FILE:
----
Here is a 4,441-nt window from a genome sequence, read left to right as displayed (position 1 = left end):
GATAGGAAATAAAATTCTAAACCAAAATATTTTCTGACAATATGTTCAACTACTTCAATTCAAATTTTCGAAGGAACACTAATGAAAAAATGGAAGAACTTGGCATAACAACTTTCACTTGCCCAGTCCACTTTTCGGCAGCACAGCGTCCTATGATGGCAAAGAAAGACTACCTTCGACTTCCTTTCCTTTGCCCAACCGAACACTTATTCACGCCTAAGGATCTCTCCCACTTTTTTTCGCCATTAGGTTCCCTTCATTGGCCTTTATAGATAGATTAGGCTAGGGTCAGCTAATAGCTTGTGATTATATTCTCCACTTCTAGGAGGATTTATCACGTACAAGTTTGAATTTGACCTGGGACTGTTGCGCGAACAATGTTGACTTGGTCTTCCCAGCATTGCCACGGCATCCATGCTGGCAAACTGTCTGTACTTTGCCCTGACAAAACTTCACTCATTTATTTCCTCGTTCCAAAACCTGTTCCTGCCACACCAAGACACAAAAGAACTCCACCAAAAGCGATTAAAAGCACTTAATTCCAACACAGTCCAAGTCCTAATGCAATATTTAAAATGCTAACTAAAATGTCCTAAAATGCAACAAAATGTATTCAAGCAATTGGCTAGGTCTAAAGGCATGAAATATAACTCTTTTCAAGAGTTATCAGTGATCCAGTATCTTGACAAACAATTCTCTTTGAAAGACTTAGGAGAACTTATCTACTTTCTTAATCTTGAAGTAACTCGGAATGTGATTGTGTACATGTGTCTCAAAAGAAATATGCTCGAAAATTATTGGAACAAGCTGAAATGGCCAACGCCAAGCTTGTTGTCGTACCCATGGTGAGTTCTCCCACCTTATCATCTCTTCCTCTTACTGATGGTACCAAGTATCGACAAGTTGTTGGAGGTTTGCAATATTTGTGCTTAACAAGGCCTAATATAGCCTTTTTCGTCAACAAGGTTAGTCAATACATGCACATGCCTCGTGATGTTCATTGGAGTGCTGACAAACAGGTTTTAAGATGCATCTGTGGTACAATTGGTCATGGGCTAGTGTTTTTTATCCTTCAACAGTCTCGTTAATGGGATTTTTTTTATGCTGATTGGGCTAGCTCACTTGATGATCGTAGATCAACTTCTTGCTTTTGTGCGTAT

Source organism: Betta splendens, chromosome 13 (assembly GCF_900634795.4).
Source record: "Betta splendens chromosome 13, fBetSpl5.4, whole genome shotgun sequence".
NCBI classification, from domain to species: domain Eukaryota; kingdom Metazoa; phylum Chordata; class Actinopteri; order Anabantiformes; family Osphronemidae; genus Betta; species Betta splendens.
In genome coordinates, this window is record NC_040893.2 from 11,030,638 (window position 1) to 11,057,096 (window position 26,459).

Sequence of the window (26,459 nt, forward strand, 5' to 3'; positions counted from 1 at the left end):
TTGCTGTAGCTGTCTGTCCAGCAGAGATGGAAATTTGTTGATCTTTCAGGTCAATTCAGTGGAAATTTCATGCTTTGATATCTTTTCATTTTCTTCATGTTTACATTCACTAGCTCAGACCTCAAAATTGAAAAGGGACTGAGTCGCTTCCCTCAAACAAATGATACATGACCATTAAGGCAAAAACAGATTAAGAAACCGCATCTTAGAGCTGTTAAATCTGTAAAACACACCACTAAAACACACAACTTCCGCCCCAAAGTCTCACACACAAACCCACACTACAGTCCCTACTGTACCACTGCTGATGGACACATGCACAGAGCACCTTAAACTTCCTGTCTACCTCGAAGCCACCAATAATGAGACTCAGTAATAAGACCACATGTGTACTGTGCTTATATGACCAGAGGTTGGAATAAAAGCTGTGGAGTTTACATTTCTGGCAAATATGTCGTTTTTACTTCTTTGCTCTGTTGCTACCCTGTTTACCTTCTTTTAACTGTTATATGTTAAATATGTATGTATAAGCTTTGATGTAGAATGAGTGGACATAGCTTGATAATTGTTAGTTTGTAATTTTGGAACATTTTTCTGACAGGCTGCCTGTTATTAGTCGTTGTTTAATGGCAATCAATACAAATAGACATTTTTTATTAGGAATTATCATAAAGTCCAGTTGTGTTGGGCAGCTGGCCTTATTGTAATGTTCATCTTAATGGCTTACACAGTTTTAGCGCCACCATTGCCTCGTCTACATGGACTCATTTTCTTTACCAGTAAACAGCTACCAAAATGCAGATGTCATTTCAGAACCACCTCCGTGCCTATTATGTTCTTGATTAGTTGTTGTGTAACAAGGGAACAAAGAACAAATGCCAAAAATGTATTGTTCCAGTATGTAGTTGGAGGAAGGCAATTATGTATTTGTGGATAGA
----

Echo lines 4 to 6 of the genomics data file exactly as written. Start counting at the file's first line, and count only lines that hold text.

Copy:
Source record: "Betta splendens chromosome 13, fBetSpl5.4, whole genome shotgun sequence".
NCBI classification, from domain to species: domain Eukaryota; kingdom Metazoa; phylum Chordata; class Actinopteri; order Anabantiformes; family Osphronemidae; genus Betta; species Betta splendens.
In genome coordinates, this window is record NC_040893.2 from 11,030,638 (window position 1) to 11,057,096 (window position 26,459).